Rep. Sandy Levin, D-Royal Oak, said slashing funding is “unconscionable” given the inter-agency program’s success, noting it accelerated the cleanup of environmentally degraded sites, including White Lake, during the last eight years.
An advocacy group, the Alliance for the Great Lakes, stressed that restoring the lakes is “inextricably linked to regional prosperity” and that funding cuts would roll back decades of progress.
“We have seen the tragedy and heartbreak that occurs when our nation’s clean water programs fail. Lead-tainted drinking water flowing from taps in Flint, Michigan. Toxic algal blooms shutting down Toledo, Ohio’s drinking water system,” spokeswoman Jennifer Caddick said. “If anything, evidence indicates that federal environmental protections should be more aggressive and accountable, not less.”
The Great Lakes Restoration Initiative funding is part of a larger spending proposal that would cut Environmental Protection Agency funding 24 percent and staff by 20 percent.
The National Association of Clean Air Agencies, which includes the Michigan Department of Environmental Quality as a member, is also urging the Trump administration against proposed cuts to state grants for air and water pollution prevention.
Categorical grants to fight air pollution would be cut about 30 percent, from $227.8 million to $159.45 million in 2018, Becker said. Drinking water grants would be cut from $101.8 million to $71.2 million, another roughly 30 percent reduction.
The Trump administration has promised to downsize the EPA and give states more autonomy.
“Some states may agree with that, and certainly industry likes that, but instead of giving the states more money to take more authority, they’re cutting those budgets by over 30 percent,” Becker said. “That’s terribly disingenuous, and I haven’t talked to a state that hasn’t been terribly upset by this.”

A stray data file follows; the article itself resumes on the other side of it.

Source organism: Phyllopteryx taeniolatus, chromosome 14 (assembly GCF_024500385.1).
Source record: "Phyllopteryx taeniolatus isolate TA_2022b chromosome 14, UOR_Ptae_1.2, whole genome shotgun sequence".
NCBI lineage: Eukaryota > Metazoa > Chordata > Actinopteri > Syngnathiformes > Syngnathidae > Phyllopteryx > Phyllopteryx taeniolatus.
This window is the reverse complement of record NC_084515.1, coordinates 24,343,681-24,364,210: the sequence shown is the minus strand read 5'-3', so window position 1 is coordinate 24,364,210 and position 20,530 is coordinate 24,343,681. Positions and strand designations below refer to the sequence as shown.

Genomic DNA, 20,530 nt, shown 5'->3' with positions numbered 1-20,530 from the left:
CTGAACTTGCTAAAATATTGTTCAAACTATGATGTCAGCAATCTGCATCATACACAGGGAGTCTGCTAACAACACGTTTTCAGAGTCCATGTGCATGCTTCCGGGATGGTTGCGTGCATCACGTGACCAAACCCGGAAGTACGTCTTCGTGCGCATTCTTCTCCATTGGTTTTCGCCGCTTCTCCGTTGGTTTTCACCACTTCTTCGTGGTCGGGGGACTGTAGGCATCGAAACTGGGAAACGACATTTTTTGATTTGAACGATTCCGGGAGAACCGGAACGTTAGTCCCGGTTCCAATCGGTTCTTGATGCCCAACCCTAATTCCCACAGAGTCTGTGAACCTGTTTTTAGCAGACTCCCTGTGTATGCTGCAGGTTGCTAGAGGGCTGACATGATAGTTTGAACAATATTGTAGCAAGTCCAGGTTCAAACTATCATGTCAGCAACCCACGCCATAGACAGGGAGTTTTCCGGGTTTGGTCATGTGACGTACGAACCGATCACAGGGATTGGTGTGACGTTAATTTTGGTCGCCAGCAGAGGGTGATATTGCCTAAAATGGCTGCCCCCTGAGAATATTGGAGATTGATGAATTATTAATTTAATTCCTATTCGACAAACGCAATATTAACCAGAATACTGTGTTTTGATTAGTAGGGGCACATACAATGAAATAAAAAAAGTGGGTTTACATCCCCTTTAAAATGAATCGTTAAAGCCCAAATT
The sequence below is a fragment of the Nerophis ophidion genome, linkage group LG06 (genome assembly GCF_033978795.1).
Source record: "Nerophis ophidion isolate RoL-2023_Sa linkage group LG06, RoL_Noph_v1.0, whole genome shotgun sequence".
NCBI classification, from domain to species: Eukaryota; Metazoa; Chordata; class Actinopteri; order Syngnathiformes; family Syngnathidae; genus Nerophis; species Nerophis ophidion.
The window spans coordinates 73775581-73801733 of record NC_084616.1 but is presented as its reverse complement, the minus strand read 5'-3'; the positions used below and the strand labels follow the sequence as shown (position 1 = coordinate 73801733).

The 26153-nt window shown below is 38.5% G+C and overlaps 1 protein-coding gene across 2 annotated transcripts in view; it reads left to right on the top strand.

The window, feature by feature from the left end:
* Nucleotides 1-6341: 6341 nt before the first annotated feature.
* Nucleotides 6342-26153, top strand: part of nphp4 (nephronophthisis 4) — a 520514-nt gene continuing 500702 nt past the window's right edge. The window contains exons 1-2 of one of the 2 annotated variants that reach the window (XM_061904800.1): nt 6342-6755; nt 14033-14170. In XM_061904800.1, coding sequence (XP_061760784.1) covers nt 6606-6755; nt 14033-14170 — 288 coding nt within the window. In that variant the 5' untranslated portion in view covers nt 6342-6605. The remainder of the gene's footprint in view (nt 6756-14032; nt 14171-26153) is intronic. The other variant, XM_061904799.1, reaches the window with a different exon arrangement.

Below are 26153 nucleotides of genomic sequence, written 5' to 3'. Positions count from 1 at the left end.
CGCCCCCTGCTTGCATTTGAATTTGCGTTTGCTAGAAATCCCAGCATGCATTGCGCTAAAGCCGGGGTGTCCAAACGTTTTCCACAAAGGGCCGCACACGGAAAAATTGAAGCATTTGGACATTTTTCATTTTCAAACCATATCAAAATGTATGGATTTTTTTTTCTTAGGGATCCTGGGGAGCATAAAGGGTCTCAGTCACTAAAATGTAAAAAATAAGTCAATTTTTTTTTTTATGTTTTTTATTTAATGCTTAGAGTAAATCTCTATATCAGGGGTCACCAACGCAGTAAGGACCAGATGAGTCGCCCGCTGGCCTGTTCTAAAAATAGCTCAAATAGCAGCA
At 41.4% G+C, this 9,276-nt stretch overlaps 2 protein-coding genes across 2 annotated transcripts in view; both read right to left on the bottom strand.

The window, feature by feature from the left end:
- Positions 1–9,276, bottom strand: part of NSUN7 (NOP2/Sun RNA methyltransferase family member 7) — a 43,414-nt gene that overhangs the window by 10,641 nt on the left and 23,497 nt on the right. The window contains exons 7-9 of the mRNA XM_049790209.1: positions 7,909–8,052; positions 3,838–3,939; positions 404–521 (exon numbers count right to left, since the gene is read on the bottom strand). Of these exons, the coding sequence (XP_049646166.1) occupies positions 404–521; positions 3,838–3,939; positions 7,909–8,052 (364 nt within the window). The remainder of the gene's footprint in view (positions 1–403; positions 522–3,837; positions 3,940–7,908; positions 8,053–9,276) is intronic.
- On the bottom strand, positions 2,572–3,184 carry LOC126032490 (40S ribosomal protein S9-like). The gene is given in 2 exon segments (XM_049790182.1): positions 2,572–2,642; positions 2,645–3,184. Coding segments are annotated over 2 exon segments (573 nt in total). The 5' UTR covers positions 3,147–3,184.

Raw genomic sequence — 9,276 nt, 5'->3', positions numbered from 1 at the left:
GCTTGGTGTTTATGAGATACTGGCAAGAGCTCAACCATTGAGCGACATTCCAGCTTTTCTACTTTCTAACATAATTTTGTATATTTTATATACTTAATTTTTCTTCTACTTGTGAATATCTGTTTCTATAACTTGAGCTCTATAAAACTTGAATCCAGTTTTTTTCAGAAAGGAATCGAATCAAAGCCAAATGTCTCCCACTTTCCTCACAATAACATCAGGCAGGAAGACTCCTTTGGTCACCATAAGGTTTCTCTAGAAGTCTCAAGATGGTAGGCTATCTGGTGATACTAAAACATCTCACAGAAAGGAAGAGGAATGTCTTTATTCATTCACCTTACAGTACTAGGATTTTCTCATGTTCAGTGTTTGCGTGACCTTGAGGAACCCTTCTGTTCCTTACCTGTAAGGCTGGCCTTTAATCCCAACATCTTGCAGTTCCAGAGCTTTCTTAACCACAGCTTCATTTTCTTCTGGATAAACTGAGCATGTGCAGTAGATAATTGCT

The nonpartisan Environmental Council of States, which represents state and territorial environmental agency leaders, said the proposed EPA cuts for program grants implemented by the states would have “profound impacts” on their ability to operate core environmental programs.
Council President John Linc Stine said states on average provide more than half – in many cases, three-quarters – of the money used to run environmental programs delegated to the states by the EPA under the Clean Water, Safe Drinking Water, Clean Air and Resource Conservation and Recovery acts.
“States continue to fill the gap created by declining federal funds through increased fees on the regulated community and from other funding sources,” Stine, also commissioner of the Minnesota Pollution Control Agency, wrote to newly confirmed EPA Administrator Scott Pruitt.
The department is analyzing the proposed draft cuts to determine what those could mean for Michigan, DEQ spokeswoman Melody Kindraka said Friday.
A spokeswoman for the Environmental Protection Agency said the agency would not comment at this point in the process.
Pruitt on Thursday told a gathering of mayors in Washington that the budget conversation with Congress is “just starting.”
“There are some concerns about some of these grant programs that EPA has been a part of historically,” Pruitt said.
“I want you to know that with the White House and also with Congress, I am communicating a message that the Brownfields program, the Superfund program, water infrastructure (WIFIA) grants, state revolving funds, are essential to protect. It’s very important that we do that.”